Few people have had the musical impact of Ray Charles, whose image is gracing a new specialty postage stamp that was released Monday by the U.S. Postal Service.
It would have been Charles’ 83rd birthday.
While Charles, a native of Albany, was only a resident here for a brief time, he has had an impact on the community. The Ray Charles Plaza on Front Street is a magnet for folks who visit here, as Charles’ life-sized statue rotates and his numerous songs waft into the air.
As an entertainer, he was one of the best. No one can maintain a cheerfulness 24/7, but Charles gave the impression that he was soaking up everything life had to offer during his time, a period in which he shared some of the most soulful and touching music that has graced the planet.
Indeed, when Charles died in 2004, a talent that will never be duplicated was lost to us.
But what wasn’t lost was his body of work, compiled in a nearly six-decade career that blended jazz, gospel, blues and country into a fusion that was unique and personal. Frank Sinatra’s praise that Charles was “the only true genius in show business” shows how well he and his talent were respected by his peers.
In being commemorated with a stamp, Charles follows two other legends from our area — Dawson native Otis Redding, who also had an unforgettable impact on music, and Cairo native Jackie Robinson, the baseball trailblazer whose contributions to American life can’t be overstated.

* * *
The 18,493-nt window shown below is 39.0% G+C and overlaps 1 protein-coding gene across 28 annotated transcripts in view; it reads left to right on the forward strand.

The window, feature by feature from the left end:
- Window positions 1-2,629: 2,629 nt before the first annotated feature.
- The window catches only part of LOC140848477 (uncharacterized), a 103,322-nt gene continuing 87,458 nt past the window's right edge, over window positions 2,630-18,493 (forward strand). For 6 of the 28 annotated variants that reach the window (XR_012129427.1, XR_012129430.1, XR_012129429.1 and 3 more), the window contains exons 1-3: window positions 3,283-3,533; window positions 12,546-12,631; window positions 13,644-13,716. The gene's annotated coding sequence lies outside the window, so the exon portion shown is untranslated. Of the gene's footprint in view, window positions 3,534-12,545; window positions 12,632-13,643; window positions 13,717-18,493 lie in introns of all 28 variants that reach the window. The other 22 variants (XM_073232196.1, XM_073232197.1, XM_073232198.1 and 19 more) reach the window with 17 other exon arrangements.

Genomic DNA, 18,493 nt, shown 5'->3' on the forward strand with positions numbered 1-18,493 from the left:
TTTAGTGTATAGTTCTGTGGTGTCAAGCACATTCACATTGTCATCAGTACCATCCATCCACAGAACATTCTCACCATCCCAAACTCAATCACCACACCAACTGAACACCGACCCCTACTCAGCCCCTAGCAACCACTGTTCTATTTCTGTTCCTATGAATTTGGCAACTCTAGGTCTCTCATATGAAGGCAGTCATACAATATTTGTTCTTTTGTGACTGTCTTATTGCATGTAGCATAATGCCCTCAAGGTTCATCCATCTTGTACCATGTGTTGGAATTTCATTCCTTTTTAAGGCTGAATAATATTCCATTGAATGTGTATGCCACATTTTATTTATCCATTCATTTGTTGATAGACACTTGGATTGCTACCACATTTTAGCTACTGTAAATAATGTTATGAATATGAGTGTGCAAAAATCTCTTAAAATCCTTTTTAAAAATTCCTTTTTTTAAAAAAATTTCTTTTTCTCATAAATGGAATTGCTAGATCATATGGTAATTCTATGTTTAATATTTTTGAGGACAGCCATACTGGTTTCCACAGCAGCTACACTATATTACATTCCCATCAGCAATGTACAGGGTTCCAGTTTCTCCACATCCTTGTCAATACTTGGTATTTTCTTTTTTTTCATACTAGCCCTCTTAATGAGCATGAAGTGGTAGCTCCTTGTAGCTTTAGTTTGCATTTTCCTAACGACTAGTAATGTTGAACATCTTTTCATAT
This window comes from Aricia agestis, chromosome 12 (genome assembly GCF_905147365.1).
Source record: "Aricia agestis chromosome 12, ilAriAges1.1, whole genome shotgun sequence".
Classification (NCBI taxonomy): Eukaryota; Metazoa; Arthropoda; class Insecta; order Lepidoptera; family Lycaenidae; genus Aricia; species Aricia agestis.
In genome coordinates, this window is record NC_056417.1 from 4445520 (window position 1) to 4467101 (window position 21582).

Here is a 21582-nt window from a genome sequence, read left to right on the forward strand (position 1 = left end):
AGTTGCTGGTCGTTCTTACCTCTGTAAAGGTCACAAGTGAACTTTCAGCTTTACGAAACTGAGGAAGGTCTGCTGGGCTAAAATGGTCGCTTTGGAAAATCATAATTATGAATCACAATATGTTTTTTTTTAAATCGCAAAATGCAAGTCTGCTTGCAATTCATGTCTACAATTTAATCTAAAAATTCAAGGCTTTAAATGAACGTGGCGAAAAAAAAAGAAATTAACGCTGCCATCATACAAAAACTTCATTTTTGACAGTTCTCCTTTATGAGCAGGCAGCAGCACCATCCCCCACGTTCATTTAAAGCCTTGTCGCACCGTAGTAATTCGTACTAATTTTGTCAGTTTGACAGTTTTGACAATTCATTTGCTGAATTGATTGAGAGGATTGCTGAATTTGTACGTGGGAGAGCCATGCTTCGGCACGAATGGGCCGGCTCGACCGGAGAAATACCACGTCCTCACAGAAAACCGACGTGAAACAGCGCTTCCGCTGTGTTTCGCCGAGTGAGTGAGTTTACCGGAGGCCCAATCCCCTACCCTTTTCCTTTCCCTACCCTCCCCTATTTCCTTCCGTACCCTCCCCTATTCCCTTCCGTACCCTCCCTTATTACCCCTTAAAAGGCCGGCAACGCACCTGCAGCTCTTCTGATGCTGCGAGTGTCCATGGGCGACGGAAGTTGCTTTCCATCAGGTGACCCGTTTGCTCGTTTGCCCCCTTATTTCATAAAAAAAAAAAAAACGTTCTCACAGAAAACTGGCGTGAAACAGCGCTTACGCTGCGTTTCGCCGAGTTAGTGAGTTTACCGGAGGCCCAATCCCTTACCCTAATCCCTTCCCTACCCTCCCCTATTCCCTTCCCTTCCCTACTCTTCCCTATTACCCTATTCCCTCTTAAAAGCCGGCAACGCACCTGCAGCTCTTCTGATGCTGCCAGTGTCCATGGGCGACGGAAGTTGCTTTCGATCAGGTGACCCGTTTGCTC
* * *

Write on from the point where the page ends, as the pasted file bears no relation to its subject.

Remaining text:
The Charles stamp is being sold by the Postal Service on a 16-stamp sheet that gives the appearance of a 45 rpm record peeking from a protective record sleeve whose design is made up of the stamps themselves. The imagery is inspiring in that it makes you want to pull out an old phonograph and hear Charles sing “Georgia.”
Phonographs, of course, have replaced by digital recordings these days and the entertainment industry has moved on in the years since Ray Charles died. But one thing the industry will never do is move past the significance of Albany’s native son.
— The Albany Herald Editorial Board